Cell death-related biomarkers can predict prognosis in patients with pancreatic cancer, including single-gene diagnosis and multigene risk models [4, 5]. Recently, scientists have proposed a new type of cell death called cuproptosis [6]. Cuproptosis is a copper-dependent and regulated cell death mechanism that is different from other known cell death regulation mechanisms. Copper ions directly bind to lipoacylated components in the tricarboxylic acid cycle, leading to abnormal aggregation of lipoacylated proteins and loss of Fe-S cluster proteins, resulting in toxic protein stress and ultimately mediating cell death [6]. Copper is an essential substance in organisms and is related to the growth and metastasis of tumor cells [7]. The serum copper concentration of patients with pancreatic cancer is significantly higher than that of normal patients, and blocking the absorption of copper can inhibit the progression of pancreatic cancer [8, 9].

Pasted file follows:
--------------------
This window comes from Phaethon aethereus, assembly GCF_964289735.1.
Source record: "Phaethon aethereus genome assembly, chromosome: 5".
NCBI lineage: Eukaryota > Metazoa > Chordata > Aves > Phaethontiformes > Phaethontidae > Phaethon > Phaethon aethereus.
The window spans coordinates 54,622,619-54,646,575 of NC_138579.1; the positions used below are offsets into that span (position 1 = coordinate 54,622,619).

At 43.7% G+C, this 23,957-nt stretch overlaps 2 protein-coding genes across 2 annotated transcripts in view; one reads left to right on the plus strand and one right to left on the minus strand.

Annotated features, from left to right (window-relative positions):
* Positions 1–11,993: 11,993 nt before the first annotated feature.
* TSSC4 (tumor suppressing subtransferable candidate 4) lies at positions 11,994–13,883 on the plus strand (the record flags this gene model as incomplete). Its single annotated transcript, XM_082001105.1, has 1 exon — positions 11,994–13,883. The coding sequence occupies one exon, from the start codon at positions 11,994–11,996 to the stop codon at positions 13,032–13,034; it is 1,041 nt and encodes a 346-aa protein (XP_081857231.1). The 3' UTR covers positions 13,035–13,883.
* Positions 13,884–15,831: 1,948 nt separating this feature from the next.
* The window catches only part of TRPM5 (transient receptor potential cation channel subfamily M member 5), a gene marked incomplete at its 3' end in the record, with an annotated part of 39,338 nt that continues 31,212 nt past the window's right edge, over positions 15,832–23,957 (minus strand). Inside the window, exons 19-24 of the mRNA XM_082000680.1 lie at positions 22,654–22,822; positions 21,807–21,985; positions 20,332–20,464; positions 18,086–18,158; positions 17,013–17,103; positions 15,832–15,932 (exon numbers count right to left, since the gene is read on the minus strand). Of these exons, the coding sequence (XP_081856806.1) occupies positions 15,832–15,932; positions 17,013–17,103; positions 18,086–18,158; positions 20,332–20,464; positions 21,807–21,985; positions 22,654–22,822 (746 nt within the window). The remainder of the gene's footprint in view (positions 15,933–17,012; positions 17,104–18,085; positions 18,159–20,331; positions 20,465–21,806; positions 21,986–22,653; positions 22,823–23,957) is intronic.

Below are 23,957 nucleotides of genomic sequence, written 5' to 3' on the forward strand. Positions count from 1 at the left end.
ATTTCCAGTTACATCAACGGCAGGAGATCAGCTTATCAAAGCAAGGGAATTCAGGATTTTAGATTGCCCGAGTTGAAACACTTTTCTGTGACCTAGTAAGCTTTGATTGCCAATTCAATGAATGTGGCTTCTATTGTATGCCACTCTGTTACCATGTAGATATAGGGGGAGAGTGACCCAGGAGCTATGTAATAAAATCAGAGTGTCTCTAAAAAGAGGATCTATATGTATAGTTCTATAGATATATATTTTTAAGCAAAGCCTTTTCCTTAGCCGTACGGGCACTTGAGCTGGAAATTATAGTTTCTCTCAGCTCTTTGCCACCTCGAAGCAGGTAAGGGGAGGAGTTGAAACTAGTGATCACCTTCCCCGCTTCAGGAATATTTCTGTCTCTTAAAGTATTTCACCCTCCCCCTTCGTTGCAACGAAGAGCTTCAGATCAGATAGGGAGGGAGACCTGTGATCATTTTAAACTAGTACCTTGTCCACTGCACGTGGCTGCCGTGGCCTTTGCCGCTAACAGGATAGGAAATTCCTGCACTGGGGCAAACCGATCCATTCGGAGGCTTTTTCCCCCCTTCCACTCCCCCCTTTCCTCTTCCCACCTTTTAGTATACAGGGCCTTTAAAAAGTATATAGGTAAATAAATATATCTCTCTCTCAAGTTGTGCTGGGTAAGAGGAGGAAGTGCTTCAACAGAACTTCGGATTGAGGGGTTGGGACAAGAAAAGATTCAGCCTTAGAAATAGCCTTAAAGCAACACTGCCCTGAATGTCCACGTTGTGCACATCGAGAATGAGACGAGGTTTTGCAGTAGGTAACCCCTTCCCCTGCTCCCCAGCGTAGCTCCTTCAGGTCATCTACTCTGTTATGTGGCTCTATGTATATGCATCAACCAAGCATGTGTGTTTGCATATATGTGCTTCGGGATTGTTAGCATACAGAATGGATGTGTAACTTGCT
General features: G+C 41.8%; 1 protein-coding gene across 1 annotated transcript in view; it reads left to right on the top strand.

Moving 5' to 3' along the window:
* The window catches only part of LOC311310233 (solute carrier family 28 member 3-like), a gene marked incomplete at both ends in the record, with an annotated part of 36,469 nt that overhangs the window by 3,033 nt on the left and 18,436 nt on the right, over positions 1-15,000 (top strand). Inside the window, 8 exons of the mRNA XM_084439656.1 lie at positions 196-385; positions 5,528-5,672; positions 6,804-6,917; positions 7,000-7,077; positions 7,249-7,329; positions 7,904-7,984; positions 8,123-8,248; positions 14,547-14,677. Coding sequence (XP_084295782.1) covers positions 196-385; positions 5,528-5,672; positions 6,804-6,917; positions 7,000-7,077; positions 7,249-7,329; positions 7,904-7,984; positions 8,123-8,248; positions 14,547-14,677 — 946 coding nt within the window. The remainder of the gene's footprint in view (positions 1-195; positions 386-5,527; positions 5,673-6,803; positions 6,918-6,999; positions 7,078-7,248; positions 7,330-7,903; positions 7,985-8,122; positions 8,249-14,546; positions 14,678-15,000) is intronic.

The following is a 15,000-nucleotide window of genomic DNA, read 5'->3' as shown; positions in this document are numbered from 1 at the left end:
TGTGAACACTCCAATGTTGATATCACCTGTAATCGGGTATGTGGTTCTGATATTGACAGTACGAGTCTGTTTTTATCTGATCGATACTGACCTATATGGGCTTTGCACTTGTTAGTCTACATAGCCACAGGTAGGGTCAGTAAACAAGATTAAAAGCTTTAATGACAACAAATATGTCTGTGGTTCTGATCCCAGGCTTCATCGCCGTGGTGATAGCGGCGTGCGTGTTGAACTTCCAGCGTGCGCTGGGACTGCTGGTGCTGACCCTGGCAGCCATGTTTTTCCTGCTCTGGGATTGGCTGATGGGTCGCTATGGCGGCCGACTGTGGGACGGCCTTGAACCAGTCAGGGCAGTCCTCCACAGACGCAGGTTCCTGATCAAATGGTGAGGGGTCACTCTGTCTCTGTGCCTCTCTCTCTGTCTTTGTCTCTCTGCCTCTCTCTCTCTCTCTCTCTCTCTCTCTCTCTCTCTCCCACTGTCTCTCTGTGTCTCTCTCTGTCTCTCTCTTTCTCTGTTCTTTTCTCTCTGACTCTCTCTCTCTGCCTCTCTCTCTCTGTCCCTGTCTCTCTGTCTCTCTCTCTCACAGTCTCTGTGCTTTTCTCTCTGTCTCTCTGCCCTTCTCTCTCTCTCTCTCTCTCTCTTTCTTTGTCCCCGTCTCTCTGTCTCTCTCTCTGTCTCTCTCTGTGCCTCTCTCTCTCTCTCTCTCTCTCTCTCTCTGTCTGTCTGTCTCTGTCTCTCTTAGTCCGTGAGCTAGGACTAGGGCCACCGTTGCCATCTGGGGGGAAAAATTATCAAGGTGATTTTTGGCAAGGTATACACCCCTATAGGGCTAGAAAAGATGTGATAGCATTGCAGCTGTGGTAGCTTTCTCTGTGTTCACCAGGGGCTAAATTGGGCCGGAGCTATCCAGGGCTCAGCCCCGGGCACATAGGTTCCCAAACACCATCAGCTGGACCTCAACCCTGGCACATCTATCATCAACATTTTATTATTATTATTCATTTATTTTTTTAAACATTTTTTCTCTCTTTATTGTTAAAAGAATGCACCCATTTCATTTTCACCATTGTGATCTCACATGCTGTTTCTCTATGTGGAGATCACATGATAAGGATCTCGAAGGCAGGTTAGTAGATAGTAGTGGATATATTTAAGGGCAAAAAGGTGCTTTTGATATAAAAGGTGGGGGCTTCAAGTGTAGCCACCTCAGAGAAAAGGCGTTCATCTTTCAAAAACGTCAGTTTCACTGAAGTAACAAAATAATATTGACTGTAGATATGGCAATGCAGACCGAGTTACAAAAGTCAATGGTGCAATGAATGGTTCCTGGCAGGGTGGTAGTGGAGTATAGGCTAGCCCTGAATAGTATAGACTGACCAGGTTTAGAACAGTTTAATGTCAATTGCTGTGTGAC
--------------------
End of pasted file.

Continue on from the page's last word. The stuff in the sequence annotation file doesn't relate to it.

Long noncoding RNAs (lncRNAs) are RNAs with a length of more than 200 nt that can regulate transcription and translation, participate in intracellular signaling pathways, and regulate substance metabolism [10, 11]. LncRNAs play an important regulatory role in various diseases, especially inflammatory, viral, and cancer diseases [1214]. In pancreatic cancer tissues and cell lines, the expression of the lncRNA SNHG16 is significantly increased, which is associated with a poor prognosis of pancreatic cancer patients, and SNHG16 knockout can inhibit the proliferation, migration, and invasion of pancreatic cancer cells [15]. LncRNA PVT1 promotes gemcitabine resistance in pancreatic cancer and interacts with histone acetyltransferase 1 to play a synergistic role in chemotherapy resistance [16]. However, the relationship between cuproptosis-related lncRNAs and pancreatic cancer remains unclear.

In this study, we aimed to establish a new cuproptosis-related lncRNA risk model to predict the prognosis in patients with pancreatic cancer. These lncRNAs may be biomarkers of pancreatic cancer prognosis. Subsequently, various functional enrichment analyses were performed to determine the underlying mechanisms of cuproptosis-associated lncRNAs in pancreatic cancer. With this latest analysis, we can provide new strategies for the diagnosis, treatment, and prevention of pancreatic cancer.